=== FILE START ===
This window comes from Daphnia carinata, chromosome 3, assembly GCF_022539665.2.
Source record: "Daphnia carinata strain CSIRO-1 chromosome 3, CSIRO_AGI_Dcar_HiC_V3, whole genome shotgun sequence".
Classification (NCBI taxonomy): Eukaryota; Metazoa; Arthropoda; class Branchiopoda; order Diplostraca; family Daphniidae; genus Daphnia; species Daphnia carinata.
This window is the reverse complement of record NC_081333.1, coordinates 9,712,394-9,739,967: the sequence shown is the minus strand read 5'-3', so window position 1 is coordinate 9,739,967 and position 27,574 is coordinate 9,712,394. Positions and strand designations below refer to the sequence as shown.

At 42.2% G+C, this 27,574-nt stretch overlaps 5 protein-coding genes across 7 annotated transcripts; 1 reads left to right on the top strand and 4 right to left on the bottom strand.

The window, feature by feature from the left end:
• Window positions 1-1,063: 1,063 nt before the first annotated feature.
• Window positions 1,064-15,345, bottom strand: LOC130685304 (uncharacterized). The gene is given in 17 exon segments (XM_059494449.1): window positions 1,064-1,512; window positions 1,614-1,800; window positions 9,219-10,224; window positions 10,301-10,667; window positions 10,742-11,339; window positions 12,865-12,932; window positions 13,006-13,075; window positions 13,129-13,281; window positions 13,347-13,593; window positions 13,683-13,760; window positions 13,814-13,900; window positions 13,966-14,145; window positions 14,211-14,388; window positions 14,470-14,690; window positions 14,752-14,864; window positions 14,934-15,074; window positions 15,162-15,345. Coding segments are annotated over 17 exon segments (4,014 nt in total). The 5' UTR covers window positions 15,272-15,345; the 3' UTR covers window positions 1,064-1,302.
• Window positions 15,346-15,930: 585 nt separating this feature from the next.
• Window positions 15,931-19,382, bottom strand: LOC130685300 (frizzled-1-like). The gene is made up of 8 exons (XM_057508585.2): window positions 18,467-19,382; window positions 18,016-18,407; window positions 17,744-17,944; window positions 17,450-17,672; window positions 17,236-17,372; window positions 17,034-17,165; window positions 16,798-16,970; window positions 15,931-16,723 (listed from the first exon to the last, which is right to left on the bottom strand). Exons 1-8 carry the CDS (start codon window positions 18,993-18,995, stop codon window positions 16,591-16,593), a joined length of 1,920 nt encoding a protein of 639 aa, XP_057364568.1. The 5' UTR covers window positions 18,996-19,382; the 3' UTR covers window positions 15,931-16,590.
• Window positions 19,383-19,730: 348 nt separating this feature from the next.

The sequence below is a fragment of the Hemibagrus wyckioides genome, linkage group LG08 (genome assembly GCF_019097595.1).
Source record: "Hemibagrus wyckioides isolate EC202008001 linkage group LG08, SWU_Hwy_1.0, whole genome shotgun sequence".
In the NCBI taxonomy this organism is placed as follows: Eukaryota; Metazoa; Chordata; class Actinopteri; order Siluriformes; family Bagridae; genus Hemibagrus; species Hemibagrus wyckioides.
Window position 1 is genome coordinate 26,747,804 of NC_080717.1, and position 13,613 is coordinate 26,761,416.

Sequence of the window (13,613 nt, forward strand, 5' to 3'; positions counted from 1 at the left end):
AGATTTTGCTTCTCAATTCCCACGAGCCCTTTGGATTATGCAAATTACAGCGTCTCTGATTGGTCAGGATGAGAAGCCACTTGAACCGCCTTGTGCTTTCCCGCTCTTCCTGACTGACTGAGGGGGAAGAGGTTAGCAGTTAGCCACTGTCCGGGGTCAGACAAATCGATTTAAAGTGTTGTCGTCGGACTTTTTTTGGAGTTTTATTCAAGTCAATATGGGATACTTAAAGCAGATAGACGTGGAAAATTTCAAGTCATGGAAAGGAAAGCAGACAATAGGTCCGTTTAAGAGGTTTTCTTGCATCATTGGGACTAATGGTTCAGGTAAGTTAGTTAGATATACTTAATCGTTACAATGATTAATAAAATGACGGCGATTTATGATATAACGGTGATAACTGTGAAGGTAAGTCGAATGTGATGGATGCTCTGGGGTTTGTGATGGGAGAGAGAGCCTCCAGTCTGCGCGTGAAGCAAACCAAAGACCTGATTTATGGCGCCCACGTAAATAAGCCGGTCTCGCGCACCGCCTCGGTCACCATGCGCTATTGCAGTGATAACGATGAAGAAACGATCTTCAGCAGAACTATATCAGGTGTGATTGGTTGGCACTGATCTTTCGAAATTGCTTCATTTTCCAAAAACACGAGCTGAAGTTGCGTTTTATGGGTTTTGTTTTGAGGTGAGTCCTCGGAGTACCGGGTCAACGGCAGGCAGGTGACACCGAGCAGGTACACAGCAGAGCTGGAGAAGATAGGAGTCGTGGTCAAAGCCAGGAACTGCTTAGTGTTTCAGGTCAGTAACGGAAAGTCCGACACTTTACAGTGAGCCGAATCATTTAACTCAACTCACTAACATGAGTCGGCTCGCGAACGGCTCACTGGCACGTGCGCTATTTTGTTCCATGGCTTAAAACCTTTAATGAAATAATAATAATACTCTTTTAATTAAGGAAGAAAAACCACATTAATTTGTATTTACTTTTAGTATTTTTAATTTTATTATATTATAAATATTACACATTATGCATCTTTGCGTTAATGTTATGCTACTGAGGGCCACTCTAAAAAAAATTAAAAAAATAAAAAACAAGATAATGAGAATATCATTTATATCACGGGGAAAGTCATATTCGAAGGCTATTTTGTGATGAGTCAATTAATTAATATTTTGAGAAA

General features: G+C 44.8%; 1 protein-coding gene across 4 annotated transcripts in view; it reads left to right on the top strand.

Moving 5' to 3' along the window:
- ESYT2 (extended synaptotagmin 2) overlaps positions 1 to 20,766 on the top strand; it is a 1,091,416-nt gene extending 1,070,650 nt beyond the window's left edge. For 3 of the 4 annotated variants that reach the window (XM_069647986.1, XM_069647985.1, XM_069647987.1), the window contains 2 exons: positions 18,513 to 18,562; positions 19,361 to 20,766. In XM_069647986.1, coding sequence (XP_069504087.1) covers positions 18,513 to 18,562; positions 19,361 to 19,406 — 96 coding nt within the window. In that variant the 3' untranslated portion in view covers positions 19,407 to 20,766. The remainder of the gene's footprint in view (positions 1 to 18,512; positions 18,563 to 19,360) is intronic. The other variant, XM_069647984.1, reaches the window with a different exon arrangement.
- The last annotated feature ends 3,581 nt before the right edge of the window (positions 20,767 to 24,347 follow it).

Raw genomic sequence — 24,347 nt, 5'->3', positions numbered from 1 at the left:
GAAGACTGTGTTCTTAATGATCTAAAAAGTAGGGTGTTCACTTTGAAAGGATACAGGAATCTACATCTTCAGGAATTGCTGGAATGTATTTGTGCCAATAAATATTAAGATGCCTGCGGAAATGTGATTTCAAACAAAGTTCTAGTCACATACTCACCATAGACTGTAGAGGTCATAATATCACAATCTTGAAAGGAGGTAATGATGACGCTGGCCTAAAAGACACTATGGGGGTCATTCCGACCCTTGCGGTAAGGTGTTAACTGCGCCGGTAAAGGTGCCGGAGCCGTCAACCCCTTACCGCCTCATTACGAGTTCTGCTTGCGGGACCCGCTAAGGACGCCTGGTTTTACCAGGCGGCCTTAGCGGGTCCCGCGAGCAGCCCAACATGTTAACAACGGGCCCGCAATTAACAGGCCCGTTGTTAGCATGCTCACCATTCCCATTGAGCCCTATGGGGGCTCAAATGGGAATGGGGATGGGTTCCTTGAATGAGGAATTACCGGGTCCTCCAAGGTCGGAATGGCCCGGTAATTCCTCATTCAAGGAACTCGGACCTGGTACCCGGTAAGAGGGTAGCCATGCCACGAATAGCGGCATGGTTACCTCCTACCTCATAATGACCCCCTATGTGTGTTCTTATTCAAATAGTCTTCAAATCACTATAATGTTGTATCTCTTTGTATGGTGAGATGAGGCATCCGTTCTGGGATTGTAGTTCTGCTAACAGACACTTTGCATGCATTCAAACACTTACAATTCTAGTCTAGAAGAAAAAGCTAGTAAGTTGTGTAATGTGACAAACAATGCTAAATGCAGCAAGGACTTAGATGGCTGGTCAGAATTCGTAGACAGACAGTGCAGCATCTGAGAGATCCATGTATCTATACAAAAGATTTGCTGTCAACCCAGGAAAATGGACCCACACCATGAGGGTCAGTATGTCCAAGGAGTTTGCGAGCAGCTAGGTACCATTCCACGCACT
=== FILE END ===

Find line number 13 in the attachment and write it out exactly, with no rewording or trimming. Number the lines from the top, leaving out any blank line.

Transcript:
Source record: "Hemibagrus wyckioides isolate EC202008001 linkage group LG08, SWU_Hwy_1.0, whole genome shotgun sequence".